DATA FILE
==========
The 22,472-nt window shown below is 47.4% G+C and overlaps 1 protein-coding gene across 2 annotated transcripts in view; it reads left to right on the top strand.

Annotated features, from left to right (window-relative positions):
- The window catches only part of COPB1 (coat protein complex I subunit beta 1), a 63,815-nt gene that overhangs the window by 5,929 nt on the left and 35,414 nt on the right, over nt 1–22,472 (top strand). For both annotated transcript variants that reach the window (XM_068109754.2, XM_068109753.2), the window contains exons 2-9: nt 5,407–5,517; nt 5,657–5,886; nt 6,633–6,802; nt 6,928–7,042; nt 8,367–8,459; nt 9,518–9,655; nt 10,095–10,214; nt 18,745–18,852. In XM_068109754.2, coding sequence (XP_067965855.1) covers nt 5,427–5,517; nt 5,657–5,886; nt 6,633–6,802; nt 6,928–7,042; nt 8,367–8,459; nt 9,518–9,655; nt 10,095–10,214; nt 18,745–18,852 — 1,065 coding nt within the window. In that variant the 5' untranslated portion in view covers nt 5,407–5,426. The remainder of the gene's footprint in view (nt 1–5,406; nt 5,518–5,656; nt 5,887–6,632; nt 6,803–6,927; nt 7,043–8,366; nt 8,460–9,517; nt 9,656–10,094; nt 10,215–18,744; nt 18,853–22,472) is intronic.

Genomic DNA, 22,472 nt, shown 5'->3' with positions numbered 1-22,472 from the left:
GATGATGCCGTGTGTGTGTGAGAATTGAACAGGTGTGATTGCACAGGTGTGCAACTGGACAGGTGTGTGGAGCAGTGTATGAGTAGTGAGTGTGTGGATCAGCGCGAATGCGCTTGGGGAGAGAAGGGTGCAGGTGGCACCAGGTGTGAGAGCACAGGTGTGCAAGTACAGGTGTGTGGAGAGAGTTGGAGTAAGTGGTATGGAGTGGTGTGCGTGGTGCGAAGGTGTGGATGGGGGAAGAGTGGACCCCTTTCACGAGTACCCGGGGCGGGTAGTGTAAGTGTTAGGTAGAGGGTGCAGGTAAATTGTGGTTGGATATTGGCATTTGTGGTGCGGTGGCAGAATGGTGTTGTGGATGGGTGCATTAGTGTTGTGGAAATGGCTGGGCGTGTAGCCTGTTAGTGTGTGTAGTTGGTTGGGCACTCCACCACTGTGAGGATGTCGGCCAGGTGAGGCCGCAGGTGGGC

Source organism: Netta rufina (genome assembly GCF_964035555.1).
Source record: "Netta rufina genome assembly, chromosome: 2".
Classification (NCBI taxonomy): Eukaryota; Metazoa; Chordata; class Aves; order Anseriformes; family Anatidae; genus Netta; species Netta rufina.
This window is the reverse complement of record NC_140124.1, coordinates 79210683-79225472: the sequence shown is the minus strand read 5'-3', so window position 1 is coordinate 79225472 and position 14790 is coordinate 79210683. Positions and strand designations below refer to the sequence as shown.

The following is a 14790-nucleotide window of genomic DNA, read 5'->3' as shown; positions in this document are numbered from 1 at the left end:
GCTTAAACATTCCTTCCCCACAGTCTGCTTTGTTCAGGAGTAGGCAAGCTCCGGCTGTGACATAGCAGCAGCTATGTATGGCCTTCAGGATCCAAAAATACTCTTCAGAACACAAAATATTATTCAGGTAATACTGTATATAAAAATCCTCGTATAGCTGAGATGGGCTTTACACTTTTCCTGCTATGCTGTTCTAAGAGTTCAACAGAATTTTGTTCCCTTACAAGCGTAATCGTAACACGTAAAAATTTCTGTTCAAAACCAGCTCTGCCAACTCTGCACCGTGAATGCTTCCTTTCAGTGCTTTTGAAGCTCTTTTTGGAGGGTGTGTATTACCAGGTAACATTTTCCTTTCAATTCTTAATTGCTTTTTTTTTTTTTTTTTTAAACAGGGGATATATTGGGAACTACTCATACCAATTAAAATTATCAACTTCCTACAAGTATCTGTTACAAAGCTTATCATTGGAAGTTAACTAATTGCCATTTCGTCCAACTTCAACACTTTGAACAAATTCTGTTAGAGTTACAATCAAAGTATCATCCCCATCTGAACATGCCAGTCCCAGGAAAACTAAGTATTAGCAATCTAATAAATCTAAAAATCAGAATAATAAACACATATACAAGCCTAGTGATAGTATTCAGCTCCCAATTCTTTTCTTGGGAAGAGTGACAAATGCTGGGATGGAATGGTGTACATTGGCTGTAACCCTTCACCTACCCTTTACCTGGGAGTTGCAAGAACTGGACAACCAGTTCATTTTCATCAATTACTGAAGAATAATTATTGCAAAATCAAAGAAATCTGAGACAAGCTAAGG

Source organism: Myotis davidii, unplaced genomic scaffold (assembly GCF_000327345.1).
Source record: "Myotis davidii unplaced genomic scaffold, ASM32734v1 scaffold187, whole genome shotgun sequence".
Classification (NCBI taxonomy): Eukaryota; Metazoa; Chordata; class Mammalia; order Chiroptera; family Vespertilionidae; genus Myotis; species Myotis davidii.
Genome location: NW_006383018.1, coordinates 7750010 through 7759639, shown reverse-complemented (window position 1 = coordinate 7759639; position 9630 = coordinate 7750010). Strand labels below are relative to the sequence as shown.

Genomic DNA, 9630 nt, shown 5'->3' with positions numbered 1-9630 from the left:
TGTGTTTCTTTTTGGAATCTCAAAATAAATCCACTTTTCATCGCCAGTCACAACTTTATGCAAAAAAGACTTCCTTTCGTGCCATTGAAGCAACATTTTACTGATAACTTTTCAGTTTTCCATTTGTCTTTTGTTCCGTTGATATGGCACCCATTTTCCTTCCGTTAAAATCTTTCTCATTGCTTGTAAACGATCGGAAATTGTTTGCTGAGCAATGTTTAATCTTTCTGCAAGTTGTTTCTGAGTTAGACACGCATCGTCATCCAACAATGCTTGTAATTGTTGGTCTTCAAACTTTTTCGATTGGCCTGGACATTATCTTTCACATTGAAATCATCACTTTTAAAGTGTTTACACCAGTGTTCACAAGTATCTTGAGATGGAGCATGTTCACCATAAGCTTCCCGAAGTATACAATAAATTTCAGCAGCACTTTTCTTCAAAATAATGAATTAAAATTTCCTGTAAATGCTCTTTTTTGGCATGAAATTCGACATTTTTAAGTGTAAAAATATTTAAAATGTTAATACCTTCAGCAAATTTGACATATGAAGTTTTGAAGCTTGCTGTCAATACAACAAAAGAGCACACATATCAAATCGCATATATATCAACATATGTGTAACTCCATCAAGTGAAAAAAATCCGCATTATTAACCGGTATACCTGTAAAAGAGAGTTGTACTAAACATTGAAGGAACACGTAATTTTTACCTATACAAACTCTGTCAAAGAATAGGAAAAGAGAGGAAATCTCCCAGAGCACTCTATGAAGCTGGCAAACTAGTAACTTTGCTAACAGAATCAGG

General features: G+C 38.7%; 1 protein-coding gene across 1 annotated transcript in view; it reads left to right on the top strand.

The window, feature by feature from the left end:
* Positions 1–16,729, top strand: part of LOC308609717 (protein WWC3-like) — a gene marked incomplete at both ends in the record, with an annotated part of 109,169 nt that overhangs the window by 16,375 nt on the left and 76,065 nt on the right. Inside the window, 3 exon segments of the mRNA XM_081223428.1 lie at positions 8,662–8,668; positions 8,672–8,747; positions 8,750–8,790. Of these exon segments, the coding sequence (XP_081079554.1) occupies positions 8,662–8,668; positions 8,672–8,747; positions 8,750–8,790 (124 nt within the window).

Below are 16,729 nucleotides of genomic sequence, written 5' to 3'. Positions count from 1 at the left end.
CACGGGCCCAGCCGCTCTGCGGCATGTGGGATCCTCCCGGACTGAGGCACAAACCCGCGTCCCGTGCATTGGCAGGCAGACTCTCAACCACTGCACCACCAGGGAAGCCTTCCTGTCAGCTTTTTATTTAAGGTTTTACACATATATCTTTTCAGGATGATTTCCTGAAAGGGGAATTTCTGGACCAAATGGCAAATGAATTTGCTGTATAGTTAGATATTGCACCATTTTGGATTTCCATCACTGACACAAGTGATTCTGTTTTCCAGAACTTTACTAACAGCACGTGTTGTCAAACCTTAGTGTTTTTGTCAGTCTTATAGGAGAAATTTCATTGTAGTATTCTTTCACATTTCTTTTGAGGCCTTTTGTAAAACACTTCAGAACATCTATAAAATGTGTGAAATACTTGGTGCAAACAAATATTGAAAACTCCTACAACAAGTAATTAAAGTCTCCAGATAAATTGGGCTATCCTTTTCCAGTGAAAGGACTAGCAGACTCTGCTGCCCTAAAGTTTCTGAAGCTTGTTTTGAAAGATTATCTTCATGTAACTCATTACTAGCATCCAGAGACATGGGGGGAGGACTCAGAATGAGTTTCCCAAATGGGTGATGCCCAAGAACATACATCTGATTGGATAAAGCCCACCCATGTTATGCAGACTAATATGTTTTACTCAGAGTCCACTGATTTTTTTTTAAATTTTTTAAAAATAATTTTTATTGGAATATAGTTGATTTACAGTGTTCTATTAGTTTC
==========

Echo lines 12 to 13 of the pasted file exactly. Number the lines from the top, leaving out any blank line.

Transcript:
Source organism: Myotis davidii, unplaced genomic scaffold (assembly GCF_000327345.1).
Source record: "Myotis davidii unplaced genomic scaffold, ASM32734v1 scaffold187, whole genome shotgun sequence".